Table of Contents  
ORIGINAL ARTICLE
Year : 2019  |  Volume : 18  |  Issue : 4  |  Page : 403-410

Genetic improvement of fungal β-mannanase and its molecular differentiation


1 Department of Microbial Genetics, Division of Genetic Engineering and Biotechnology
2 Department of Chemistry of Natural and Microbial Products, Pharmaceutical and Drug Industries Research Division, National Research Centre, Giza, Egypt
3 Department of Plant and Microbiology, Science Collage, Helwan University, Helwan, Egypt

Date of Submission09-Jul-2019
Date of Acceptance19-Aug-2019
Date of Web Publication28-Jan-2020

Correspondence Address:
Professor Doctor Amal M Hashem
Department of Chemistry of Natural and Microbial Products, Pharmaceutical and Drug Industries Research Division, National Research Centre, El Buhouth Street, Dokki, Giza
Egypt
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Source of Support: None, Conflict of Interest: None


DOI: 10.4103/epj.epj_32_19

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  Abstract 

Background and objective β-Mannanase is an enzyme that has great potential in many industrial application including feed, food, pharmaceutical, cosmetics, production of mannan and manooligosaccharides, pulp and paper, bioethanol and biodiesel productions, and oil and textile industries. The aim of this study was to describe the potential of gamma and ultraviolet (UV) rays to optimize the production of industrially important β-mannanase enzyme by subjecting Penicillium citrinium Egy5LC368457 to these rays.
Materials and methods Various doses and times of UV and gamma irradiation were used. Genetic diversity was resolved by mistreatment with the Random Amplified Polymorphic Polymer (RAPD-PCR) technique. Ten RAPD oligonucleotide primers amplifying DNA of β-mannanase showed reproducible banding patterns.
Results and conclusion The results of this study revealed the highest β-mannanase activity was produced by gamma ray 150 Gy (37.42 IU/ml) with 2.27-fold higher than the wild type. A total of 64 bands were obtained from nine of these markers with 44% polymorphic bands. The size of the amplified bands ranged between ∼75 and 3000 bp. The genetic polymorphism value of each primer was determined, which ranged between 2 and 9 bands. The primer efficiency of amplification ranged between 3.13 and 23.44%, and the discriminatory power ranged from 4.5 to 25. In conclusion, UV and gamma ray irradiation can induct mutations, which can be carefully acclimatized and commercially propagated under suitable condition. RAPD technique could be successfully applied to the newly β-mannanase and can differentiate mutants.

Keywords: Penicillium citrinium, random amplified polymorphic polymer, ultraviolet and gamma rays


How to cite this article:
Abosereh NA, Ismail SA, Khattab OK, Nour SA, Abo-Elnasr AA, Hashem AM. Genetic improvement of fungal β-mannanase and its molecular differentiation. Egypt Pharmaceut J 2019;18:403-10

How to cite this URL:
Abosereh NA, Ismail SA, Khattab OK, Nour SA, Abo-Elnasr AA, Hashem AM. Genetic improvement of fungal β-mannanase and its molecular differentiation. Egypt Pharmaceut J [serial online] 2019 [cited 2020 Feb 22];18:403-10. Available from: http://www.epj.eg.net/text.asp?2019/18/4/403/276727


  Introduction Top


Microbes are the major source of most enzymes. The demand for these enzymes had occurred owing to growth of sustainable solutions [1],[2].

Various fungi can produce β-mannanase, such as Aspergillus awamori [3], Aspergillus oryzae [4], Penicillium humicola [5], Penicillium oxalicum [6], Trichoderma harzianum [7], and Rhodothermus marinus [8]. Many microbic β-mannanase production studies have targeted on the use of pure mannans like locust bean gum and konjac gum as inducers [9],[10]. Many wastes have low-value mannan-rich substrates, like coconut meal, palm nut cake, apple pomace and occasional extracts [11], and alternative hemicellulosic biomass like wheat bean and wheat straw, which may also be utilized in bioprocesses [12],[13].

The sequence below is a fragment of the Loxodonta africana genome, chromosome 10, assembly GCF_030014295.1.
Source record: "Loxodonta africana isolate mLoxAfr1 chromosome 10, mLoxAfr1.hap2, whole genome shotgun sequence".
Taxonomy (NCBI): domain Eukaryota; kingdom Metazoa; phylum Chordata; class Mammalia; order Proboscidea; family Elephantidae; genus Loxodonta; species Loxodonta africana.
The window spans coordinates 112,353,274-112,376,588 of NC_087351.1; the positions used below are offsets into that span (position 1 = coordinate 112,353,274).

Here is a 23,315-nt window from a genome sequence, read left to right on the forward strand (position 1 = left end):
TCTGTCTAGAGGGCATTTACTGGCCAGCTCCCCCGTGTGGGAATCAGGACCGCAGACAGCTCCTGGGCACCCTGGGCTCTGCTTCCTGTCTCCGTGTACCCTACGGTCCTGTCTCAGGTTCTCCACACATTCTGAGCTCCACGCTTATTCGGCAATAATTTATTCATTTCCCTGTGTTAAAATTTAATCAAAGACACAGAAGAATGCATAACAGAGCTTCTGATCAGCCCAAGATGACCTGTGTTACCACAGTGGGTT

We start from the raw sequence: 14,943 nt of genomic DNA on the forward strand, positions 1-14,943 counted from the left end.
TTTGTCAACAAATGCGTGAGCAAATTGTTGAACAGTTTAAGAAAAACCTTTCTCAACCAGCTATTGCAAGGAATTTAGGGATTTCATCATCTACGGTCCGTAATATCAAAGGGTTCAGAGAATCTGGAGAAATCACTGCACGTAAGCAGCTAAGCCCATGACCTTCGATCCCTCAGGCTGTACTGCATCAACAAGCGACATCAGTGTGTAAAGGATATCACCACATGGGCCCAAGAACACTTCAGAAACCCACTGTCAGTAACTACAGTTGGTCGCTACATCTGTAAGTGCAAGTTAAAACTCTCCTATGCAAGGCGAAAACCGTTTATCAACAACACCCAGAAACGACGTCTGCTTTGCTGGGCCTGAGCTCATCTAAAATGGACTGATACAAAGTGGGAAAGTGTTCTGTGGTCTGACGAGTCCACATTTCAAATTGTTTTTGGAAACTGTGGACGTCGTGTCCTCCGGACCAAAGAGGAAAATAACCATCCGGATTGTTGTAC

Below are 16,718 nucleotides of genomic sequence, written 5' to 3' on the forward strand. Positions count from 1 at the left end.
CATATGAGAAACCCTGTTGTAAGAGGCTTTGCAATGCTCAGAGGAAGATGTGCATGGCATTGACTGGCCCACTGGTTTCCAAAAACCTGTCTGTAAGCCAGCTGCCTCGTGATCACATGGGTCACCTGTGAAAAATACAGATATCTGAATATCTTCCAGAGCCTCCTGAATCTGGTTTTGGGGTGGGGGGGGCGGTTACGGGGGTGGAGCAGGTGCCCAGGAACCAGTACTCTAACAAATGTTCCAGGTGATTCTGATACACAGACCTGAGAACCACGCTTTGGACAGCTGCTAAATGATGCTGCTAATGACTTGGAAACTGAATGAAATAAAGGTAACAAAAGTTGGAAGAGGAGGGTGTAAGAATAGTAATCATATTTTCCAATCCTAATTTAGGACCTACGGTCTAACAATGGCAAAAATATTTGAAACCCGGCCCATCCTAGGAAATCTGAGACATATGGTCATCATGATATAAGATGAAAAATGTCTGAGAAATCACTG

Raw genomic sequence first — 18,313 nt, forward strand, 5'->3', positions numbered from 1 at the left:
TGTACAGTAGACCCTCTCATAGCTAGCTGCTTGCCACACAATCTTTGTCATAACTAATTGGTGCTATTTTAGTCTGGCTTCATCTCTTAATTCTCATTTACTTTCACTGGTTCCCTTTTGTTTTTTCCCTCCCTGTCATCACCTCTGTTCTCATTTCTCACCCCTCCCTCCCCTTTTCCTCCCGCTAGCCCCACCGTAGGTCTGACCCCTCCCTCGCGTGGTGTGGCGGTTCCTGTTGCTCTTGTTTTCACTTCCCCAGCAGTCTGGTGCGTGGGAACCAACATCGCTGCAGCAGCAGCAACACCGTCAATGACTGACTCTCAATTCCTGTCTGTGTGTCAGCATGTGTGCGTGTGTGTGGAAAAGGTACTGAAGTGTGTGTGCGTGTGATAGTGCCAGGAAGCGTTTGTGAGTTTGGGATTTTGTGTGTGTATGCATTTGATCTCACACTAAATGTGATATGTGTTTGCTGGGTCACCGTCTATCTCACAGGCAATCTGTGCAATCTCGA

Endo-β-1,4 mannanases (E.C.3.2.1.78) are enzymes that hydrolyze the (1,4)-β-D-mannosidic linkages within the main chain of mannans and heteropolysaccharides, consisting mainly of mannose, such as galactomannans and glucomannans, producing manno-oligosaccharides [14].

In fact, mannanases may well be additionally accustomed to cut back the body of occasional extracts [15],[16], biobleaching of pulp and detergent trade [5],[13],[17],[18],[19],[20], bioconversion of biomass wastes to fermentable sugars [21],[22], and upgrading of animal feed products [17],[23]. Furthermore, they are employed in the preparation of manno-oligosaccharides which used as prebiotics (non-nutritional food additives) for selective growth of human beneficial intestinal microflora (Bifido bacterium and Lactobacilli spp.) [24],[25].

For high production of enzyme, microorganisms can be improved by different mutagenesis as a successful method [26].

Ultraviolet (UV) and gamma (γ) irradiations can also be used to obtain mutants yielding higher enzymes production from conidia of thermophilic fungi [27]. The improvement of the mutants for the production of the enzymes occurred by re-constitution of the damaged genes of wild-type strains, with improvement of these properties.

For strain mutation, UV rays are very important inducers. The main effect of these rays is to modify the structure of pyrimidine (cytosine and thymine), causing the formation of thymine dimers, which distort the structure of DNA heliex and block further replication process [28].

Omear et al. [29] and Soliman et al. [30] have developed the haphazardly amplified polymorphic polymer (RAPD) markers, which have become one-in-all the foremost wide PCR-based DNA markers that can be used to detect the relation between species.

In this work, genetic improvement of fungal β-mannanase by using physical mutagen (UV and gamma) and the differentiation between wild-type strain and their mutant were done.


  Materials and methods Top


Fungal isolate and growth media

The fungal strain Penicillium citrinium Egy5 LC368457 was obtained from the Pharoesmomes of Ancient Egyptian Museum, Cairo, Egypt. There is No animal or human experimental. The culture was maintained on potato dextrose agar and incubated at 30°C for 7 days before storage at 4°C with monthly subculturing.

Mutagenesis

Two methods of mutations were employed for strain improvement:

Mutagenesis with gamma rays treatment

In this way, mutagenesis to the spore suspension of P. citrinium was carried out using gamma rays produced from Cobalt-60 (Co60) as a source of gamma radiation (by Egyptian Atomic Energy Authority, Nasser City, Egypt).

Five different doses of gamma radiation were employed: 0, 50, 100, 150, 200, and 250 Gy [27].